Discussion with Troy Parfitt, the author of “Why China Will Not Rule the World” – Part 7/12

Sixth Question [Parfitt]:

Governments and human-rights groups have heaped criticism on China about human-rights issues. Is such criticism justified?

Answer [Lofthouse]:


The evolution of human-rights is mostly a Western political phenomenon based on individualism dating back to the Greek City States hundreds of years before Christ and the Western Roman Empire (27 BC – 476 AD).

The timeline of the Ongoing Struggle for Human Rights in the West shows the first mention of an alleged human rights violation in China (according to Western values) was the 1989 (so-called) Tiananmen Square massacre.

However, you set the record straight on your Blog, June 4, 2011 in The Tiananmen Square Myth and I have written of this issue in  What is the Truth about Tiananmen Square? and The Tiananmen Square Hoax.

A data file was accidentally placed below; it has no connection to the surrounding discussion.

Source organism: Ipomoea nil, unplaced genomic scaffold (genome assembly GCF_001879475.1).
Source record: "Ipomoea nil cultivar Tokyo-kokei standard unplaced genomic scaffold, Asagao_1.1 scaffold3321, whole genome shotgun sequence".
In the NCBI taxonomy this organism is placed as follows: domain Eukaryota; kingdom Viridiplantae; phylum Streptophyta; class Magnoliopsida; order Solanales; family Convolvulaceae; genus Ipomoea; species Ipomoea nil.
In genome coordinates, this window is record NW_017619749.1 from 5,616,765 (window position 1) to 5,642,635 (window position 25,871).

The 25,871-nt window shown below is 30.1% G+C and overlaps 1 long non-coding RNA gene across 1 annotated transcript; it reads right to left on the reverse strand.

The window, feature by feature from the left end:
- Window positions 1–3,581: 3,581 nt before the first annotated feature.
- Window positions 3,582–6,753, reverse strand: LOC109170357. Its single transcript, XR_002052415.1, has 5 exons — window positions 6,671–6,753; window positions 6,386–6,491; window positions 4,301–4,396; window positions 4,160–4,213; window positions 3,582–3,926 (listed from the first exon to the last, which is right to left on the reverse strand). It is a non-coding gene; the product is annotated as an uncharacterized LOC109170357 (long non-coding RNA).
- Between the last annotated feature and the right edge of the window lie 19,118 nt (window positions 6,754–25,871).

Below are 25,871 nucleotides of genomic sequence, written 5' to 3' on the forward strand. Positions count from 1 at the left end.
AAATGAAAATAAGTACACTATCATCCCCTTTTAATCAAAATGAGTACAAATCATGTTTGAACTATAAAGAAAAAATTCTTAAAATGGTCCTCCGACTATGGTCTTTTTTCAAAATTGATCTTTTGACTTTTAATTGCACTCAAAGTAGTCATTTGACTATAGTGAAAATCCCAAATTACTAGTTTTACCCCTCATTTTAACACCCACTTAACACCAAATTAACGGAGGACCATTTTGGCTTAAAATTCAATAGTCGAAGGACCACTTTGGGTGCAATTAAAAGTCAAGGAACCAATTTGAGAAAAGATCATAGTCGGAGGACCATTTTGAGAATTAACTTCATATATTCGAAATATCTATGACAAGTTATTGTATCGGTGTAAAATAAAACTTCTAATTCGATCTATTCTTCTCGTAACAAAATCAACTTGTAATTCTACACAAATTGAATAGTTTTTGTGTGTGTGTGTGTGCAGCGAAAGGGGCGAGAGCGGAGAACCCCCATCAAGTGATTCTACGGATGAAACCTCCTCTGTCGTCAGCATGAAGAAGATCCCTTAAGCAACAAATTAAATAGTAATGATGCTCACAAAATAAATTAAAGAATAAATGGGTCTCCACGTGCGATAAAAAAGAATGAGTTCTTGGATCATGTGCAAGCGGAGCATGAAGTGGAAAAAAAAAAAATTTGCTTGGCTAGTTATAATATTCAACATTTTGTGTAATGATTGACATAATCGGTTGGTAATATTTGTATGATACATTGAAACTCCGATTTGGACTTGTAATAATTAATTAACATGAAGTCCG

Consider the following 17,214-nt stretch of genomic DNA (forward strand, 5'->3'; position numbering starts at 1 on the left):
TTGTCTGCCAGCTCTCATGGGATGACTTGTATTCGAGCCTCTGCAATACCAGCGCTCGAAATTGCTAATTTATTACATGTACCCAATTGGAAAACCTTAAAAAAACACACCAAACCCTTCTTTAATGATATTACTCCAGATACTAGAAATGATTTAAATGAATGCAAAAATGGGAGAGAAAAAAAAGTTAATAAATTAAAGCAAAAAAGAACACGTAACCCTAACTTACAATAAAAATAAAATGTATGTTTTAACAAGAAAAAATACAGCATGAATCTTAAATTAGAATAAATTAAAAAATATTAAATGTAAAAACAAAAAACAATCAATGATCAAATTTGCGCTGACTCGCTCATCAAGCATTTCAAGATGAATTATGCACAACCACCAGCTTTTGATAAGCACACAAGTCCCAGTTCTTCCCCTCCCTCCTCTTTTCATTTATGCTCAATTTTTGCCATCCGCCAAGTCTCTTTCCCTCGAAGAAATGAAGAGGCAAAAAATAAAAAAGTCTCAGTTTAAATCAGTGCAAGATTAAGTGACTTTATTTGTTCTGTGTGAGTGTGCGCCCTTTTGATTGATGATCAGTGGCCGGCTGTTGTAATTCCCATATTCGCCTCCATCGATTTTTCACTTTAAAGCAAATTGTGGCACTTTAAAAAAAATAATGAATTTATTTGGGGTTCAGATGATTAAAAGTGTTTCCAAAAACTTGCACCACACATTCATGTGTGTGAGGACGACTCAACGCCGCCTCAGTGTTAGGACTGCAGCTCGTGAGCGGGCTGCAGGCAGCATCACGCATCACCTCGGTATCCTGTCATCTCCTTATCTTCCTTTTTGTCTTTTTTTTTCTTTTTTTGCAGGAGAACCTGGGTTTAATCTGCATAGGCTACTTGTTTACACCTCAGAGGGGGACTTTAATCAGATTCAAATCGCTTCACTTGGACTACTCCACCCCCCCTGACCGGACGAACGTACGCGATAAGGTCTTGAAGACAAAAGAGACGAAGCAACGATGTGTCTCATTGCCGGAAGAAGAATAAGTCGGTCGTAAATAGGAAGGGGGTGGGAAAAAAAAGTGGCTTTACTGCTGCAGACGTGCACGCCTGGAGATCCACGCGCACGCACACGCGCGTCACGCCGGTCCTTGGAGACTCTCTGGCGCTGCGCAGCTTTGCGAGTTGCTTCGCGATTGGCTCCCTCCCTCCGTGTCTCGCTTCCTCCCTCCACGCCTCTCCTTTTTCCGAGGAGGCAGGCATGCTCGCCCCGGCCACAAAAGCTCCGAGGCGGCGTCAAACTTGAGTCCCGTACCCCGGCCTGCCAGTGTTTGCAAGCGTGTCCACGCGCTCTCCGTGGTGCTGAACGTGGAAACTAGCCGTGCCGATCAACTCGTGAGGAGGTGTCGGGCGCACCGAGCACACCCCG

Examples of the slow progress of the evolution of human rights in the West may be seen in 1791 (fifteen years after the U.S. Declaration of Independence), when the U.S. Bill of Rights incorporated notions of freedom of speech, press, and fair trial into the new U.S. Constitution.

In fact, in 1920, the League of Nations Covenant required members to “endeavor to secure and maintain fair and humane conditions of labor for men, women and children,” but it took the US twenty-one more years before stricter laws banning the employment of underage children was declared constitutional in 1941 by the U.S. Supreme Court.

Note, none of these early gains in the political arena of human rights took place in East Asia.

In addition, the People’s Republic of China (PRC) did not join the United Nations until 1971.

Since then, in human rights issues, the PRC has been increasingly successful at maintaining their positions. In 1995, they won 43 percent of the votes in the General Assembly; by 2006 they won 82 percent.